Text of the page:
As the clock counts down to the deadline for the government’s Quality of Advice Review, new CoreData research shows there’s a high level of scepticism among financial advisers about whether the review will achieve the aims set out for it.

CoreData’s latest quarterly Adviser Pulse Check Survey shows that a significant majority (83 per cent) of advisers are not confident at all or not very confident that the review will improve the quality of advice.

But frankly, the quality of financial advice has never really been the major issue holding the profession back, despite the name given to the latest in a long line of reviews. The more pressing issues are the accessibility and affordability of advice. Both these things have taken a downturn as the cost of advice has continued to escalate.

Ironically, the declines in both affordability and accessibility have been driven in no small part by legislation designed to do precisely the opposite.

Remember the Future of Financial Advice (FoFA) reforms? Treasury’s website says the objectives of FoFA were to “improve the trust and confidence of Australian retail investors in the financial services sector and ensure the availability, accessibility and affordability of high-quality financial advice”.

FoFA did some good and necessary things. It didn’t make advice more affordable, and it didn’t lead to people flocking to advisers’ doors. But we digress.

A significant proportion of advisers (89 per cent) are not confident at all or not very confident that the review will improve advice affordability, and nine in 10 (91 per cent) are not confident at all or not very confident it will address accessibility.

That’s not to say the review won’t succeed in addressing both these issues, and more. It might, and it’s best to reserve judgement until we see what the review recommends and the factors it considered in making those recommendations.

It’s just that at this point of the process, the review doesn’t have the confidence of advisers. They’re overwhelmingly not confident that the review can achieve several other key outcomes for the profession either.

And that’s a shame, because around three quarters (73 per cent) of advisers strongly or somewhat support the review, so there’s no lack of goodwill within the industry for the review to succeed.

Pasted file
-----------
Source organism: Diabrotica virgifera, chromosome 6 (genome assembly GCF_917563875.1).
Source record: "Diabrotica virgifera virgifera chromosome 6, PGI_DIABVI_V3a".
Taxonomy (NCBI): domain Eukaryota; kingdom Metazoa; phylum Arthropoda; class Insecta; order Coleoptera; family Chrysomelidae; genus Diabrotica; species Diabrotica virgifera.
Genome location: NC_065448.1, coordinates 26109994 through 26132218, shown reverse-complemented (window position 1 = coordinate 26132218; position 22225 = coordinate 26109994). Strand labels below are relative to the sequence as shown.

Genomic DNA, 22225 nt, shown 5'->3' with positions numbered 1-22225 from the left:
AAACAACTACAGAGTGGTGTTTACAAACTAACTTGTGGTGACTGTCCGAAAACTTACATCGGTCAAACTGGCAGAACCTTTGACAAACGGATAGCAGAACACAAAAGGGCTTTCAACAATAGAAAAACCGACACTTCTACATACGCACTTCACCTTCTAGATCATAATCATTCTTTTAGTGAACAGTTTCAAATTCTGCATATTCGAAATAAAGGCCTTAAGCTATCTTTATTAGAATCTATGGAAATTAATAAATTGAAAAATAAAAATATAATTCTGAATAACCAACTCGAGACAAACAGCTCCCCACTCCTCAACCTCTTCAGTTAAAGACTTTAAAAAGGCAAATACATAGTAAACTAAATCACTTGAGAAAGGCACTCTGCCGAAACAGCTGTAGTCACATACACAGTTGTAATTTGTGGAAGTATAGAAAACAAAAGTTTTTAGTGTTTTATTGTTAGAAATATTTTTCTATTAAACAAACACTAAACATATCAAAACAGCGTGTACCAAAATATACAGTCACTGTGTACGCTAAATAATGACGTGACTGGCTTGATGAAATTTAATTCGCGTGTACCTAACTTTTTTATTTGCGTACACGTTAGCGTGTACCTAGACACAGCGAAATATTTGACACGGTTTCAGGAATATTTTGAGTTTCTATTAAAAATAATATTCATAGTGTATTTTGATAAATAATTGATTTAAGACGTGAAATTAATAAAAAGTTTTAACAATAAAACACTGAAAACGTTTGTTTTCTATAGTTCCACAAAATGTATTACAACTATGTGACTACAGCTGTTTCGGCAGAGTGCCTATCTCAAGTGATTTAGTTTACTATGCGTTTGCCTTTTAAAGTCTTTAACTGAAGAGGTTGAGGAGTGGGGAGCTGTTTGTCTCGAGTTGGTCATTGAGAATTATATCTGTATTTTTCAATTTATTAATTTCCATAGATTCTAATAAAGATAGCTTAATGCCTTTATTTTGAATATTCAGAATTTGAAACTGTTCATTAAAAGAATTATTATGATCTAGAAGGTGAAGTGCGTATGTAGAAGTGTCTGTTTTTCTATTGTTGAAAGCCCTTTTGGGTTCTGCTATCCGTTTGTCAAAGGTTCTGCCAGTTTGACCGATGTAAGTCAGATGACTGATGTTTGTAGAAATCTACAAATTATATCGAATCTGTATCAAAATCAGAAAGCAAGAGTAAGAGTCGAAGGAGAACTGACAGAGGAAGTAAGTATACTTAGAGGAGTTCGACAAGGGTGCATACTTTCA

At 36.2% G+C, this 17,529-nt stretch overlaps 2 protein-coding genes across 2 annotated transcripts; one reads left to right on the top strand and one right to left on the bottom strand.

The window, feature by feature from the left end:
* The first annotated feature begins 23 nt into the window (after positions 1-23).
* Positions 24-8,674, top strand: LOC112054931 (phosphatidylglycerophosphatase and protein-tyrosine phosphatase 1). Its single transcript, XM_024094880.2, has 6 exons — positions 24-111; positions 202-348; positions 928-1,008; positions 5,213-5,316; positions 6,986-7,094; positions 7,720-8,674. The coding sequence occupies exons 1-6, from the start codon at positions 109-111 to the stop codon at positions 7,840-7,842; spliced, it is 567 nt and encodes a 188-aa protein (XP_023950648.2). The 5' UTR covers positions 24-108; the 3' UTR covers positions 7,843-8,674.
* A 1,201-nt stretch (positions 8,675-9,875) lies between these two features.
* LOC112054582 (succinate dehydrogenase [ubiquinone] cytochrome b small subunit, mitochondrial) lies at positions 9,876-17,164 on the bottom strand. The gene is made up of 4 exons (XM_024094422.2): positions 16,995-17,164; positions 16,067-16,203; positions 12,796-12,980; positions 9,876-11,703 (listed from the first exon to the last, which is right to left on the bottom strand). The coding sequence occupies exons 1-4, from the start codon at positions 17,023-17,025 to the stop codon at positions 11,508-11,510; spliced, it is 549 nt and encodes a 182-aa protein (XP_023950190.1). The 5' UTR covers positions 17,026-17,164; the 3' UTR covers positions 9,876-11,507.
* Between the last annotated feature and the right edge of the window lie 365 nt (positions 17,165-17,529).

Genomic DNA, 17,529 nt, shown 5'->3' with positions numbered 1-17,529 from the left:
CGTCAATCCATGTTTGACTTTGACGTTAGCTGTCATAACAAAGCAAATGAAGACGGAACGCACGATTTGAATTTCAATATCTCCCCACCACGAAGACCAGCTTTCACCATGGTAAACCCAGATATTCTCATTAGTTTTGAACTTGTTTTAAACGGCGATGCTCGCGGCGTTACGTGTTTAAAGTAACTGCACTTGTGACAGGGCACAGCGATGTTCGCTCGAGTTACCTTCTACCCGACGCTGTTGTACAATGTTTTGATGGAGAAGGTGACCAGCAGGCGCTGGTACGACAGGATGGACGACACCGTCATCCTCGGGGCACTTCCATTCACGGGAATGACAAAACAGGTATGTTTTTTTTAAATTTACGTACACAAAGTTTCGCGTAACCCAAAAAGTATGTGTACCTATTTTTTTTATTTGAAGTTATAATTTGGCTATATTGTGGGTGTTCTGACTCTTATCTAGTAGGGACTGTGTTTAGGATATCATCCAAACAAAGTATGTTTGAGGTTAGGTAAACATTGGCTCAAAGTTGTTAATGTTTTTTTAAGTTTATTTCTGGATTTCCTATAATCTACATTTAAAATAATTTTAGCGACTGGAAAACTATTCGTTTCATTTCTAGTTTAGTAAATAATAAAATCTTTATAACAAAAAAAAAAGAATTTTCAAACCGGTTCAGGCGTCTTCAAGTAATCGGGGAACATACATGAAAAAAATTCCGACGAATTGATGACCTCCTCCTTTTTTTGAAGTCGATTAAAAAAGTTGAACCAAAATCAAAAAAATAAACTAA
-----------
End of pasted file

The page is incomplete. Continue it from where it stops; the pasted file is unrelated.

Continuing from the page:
If review lead Michelle Levy makes the right recommendations and if those recommendations are accepted and implemented effectively by government, it could represent a great step forward for a professional that has perennially struggled to service more than around 15 to 20 per cent of the adult population.

Making advice more affordable and accessible would mean it could be offered at a price that doesn’t put people off seeking it, and offered to them at a time in their lives when it is likely to make a noticeable difference. And the more people who receive high quality advice and understand its benefits, the better off they will be and the better off the profession will be as these new experiences are discussed with families and friends.

Of course – as we discussed here a few weeks ago – increasing demand for financial advice is a fine objective, but there are clear issues around the supply of advice and the capacity of advisers individually to take on many more new clients.

But what a problem to have.

4 comments on “Affordability and accessibility of advice unlikely to improve: CoreData research”
  1. Avatar
    Jeremy Wright

    Any Quality of Advice review is welcome, conditional that it is run by competent people who actually understand what it is they are reviewing and who also have the experience to know a good suggestion from a bad one.